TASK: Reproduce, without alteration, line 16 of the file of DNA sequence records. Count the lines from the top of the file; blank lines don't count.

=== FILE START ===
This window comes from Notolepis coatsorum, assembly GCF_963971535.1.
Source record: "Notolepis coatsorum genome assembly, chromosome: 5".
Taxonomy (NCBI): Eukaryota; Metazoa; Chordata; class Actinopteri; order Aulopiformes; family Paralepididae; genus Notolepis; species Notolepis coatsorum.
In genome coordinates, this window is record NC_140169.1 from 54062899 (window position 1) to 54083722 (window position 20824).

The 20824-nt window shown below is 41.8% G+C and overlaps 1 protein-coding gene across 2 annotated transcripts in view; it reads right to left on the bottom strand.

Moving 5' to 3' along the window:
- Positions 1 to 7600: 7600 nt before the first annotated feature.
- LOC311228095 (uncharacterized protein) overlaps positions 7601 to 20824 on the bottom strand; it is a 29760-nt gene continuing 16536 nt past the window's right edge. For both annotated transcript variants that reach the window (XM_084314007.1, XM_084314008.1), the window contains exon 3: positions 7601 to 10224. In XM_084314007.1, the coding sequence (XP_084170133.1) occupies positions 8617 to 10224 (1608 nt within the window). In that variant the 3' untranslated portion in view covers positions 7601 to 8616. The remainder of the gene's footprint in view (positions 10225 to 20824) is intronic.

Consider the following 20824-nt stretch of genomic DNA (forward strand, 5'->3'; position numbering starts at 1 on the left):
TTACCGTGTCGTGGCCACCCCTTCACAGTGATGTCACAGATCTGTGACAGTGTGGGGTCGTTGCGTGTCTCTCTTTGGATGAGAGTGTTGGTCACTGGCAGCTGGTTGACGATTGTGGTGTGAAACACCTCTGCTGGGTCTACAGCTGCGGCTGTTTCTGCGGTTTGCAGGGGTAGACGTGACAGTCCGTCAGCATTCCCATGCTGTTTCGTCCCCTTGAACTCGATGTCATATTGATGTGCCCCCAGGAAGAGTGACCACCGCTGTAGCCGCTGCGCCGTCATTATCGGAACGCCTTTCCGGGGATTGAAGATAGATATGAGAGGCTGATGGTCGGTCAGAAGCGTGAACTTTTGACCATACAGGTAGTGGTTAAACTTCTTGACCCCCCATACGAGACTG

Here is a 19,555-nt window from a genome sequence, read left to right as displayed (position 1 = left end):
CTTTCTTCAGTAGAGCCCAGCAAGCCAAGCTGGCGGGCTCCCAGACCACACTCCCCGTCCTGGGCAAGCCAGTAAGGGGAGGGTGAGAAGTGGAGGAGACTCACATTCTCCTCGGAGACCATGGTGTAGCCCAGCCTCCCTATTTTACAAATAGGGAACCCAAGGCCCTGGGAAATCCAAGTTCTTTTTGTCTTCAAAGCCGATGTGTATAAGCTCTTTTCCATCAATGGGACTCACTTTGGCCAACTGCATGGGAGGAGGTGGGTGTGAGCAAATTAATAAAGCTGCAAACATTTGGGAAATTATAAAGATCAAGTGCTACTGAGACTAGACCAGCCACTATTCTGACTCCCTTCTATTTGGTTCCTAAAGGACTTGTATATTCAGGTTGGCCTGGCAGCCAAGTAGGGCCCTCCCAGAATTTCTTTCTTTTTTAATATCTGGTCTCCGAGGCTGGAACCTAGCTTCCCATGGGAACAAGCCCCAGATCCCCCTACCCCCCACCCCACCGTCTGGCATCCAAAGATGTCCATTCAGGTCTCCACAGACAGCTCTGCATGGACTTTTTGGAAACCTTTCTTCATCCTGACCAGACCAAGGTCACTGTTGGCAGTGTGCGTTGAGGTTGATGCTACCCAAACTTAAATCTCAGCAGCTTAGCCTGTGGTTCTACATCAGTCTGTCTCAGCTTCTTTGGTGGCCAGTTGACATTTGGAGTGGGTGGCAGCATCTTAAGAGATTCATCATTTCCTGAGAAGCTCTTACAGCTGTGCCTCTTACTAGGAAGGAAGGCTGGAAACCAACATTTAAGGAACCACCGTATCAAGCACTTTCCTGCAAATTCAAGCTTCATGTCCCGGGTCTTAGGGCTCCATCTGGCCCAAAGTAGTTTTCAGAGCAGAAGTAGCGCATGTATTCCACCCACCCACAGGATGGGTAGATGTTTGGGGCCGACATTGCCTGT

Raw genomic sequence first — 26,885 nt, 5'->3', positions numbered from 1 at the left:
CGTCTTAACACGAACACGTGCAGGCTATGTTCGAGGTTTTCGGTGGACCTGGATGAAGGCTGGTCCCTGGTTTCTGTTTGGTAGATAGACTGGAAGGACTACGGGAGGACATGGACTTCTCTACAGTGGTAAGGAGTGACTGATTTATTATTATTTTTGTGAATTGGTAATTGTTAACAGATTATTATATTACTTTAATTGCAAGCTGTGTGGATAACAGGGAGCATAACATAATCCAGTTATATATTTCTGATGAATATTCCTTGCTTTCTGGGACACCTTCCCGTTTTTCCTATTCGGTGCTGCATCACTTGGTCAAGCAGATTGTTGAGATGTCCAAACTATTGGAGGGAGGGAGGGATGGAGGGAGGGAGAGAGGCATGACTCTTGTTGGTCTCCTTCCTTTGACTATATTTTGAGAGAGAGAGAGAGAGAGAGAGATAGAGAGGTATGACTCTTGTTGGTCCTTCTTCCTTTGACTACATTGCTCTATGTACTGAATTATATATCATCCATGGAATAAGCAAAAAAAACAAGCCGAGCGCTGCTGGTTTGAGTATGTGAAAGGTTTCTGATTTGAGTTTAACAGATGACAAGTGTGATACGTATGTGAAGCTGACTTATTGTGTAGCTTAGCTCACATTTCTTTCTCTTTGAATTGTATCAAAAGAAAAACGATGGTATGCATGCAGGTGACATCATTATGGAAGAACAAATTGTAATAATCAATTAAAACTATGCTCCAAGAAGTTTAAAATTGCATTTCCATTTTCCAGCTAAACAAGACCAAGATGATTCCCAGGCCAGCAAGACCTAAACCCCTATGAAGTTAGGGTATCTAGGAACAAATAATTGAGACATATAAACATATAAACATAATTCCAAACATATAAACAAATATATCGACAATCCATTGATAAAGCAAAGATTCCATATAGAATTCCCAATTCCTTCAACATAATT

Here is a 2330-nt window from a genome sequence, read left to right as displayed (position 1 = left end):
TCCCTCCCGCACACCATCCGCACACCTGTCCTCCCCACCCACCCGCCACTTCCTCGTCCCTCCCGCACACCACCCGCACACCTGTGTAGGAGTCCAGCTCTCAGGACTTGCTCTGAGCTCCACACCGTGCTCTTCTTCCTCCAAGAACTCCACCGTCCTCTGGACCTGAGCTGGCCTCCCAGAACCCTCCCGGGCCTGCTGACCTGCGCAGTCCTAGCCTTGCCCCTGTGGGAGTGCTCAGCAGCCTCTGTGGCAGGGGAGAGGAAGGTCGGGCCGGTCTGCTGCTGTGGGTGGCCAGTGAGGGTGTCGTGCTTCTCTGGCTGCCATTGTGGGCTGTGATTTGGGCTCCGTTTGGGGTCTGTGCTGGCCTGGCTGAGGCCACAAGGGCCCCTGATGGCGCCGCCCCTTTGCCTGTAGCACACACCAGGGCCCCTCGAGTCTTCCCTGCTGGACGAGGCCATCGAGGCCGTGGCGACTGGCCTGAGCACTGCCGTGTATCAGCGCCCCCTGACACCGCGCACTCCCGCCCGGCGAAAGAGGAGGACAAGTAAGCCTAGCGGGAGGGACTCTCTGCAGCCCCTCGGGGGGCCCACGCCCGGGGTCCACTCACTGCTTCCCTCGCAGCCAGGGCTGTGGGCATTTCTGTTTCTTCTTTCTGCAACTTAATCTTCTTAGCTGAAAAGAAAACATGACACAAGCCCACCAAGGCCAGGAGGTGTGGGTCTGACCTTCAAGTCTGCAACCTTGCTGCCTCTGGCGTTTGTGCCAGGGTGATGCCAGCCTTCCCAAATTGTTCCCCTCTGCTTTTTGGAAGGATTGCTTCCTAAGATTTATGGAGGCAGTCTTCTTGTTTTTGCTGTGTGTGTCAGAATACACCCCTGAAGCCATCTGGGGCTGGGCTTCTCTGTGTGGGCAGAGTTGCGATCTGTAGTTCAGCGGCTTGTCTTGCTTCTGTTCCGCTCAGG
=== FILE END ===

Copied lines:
TCCCTCCCGCACACCATCCGCACACCTGTCCTCCCCACCCACCCGCCACTTCCTCGTCCCTCCCGCACACCACCCGCACACCTGTGTAGGAGTCCAGCTCTCAGGACTTGCTCTGAGCTCCACACCGTGCTCTTCTTCCTCCAAGAACTCCACCGTCCTCTGGACCTGAGCTGGCCTCCCAGAACCCTCCCGGGCCTGCTGACCTGCGCAGTCCTAGCCTTGCCCCTGTGGGAGTGCTCAGCAGCCTCTGTGGCAGGGGAGAGGAAGGTCGGGCCGGTCTGCTGCTGTGGGTGGCCAGTGAGGGTGTCGTGCTTCTCTGGCTGCCATTGTGGGCTGTGATTTGGGCTCCGTTTGGGGTCTGTGCTGGCCTGGCTGAGGCCACAAGGGCCCCTGATGGCGCCGCCCCTTTGCCTGTAGCACACACCAGGGCCCCTCGAGTCTTCCCTGCTGGACGAGGCCATCGAGGCCGTGGCGACTGGCCTGAGCACTGCCGTGTATCAGCGCCCCCTGACACCGCGCACTCCCGCCCGGCGAAAGAGGAGGACAAGTAAGCCTAGCGGGAGGGACTCTCTGCAGCCCCTCGGGGGGCCCACGCCCGGGGTCCACTCACTGCTTCCCTCGCAGCCAGGGCTGTGGGCATTTCTGTTTCTTCTTTCTGCAACTTAATCTTCTTAGCTGAAAAGAAAACATGACACAAGCCCACCAAGGCCAGGAGGTGTGGGTCTGACCTTCAAGTCTGCAACCTTGCTGCCTCTGGCGTTTGTGCCAGGGTGATGCCAGCCTTCCCAAATTGTTCCCCTCTGCTTTTTGGAAGGATTGCTTCCTAAGATTTATGGAGGCAGTCTTCTTGTTTTTGCTGTGTGTGTCAGAATACACCCCTGAAGCCATCTGGGGCTGGGCTTCTCTGTGTGGGCAGAGTTGCGATCTGTAGTTCAGCGGCTTGTCTTGCTTCTGTTCCGCTCAGG